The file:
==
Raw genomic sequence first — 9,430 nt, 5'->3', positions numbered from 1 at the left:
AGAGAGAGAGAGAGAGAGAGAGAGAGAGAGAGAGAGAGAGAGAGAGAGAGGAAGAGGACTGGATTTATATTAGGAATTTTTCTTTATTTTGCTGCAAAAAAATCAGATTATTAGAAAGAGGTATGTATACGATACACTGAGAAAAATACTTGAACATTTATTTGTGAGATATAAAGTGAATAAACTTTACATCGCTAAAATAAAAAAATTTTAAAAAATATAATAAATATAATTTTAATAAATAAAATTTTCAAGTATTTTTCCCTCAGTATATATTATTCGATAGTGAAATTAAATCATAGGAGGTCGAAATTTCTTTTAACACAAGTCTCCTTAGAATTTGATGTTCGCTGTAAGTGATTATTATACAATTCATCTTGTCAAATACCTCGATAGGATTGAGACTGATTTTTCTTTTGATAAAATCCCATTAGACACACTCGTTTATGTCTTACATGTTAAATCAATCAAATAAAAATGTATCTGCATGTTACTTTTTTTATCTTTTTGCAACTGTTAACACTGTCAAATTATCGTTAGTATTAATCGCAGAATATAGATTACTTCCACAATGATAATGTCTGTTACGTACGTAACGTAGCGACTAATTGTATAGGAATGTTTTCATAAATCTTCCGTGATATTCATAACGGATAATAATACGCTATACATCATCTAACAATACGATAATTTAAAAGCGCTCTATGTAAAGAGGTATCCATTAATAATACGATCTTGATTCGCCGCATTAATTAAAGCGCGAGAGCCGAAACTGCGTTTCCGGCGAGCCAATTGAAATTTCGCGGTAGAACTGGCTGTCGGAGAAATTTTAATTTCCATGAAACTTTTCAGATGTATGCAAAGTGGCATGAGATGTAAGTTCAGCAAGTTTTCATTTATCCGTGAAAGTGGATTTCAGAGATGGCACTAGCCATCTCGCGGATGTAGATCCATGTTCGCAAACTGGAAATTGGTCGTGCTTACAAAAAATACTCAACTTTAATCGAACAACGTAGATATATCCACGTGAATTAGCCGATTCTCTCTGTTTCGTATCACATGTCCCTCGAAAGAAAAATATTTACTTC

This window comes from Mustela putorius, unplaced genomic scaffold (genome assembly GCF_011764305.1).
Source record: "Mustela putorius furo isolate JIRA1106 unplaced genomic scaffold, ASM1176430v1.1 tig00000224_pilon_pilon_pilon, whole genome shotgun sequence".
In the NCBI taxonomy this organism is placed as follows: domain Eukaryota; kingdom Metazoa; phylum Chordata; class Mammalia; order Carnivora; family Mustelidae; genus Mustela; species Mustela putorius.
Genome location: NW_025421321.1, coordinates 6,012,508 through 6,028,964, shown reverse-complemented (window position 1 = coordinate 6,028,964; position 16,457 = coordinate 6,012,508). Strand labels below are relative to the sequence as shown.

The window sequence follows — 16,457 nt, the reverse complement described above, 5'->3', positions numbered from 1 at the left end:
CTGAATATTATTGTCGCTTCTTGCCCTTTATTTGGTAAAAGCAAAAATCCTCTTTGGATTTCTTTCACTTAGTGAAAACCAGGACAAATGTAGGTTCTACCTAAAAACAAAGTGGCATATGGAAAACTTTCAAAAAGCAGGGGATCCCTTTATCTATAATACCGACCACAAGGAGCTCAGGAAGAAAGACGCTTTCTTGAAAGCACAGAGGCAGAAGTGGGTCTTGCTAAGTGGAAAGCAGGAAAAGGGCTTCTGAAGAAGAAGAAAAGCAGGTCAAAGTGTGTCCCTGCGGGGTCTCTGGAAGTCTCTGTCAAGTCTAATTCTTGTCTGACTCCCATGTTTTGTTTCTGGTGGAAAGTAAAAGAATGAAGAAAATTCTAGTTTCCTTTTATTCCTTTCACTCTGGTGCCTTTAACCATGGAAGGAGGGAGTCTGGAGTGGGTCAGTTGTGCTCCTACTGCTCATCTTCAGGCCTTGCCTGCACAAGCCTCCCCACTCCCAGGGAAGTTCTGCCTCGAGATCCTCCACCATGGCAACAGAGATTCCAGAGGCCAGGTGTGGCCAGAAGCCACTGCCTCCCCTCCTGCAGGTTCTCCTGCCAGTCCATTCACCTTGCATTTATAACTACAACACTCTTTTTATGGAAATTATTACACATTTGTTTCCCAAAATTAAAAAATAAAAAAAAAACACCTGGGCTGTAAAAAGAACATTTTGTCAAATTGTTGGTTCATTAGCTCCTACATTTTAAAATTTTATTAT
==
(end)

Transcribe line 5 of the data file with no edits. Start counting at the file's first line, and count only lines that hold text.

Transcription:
In the NCBI taxonomy this organism is placed as follows: domain Eukaryota; kingdom Metazoa; phylum Chordata; class Mammalia; order Carnivora; family Mustelidae; genus Mustela; species Mustela putorius.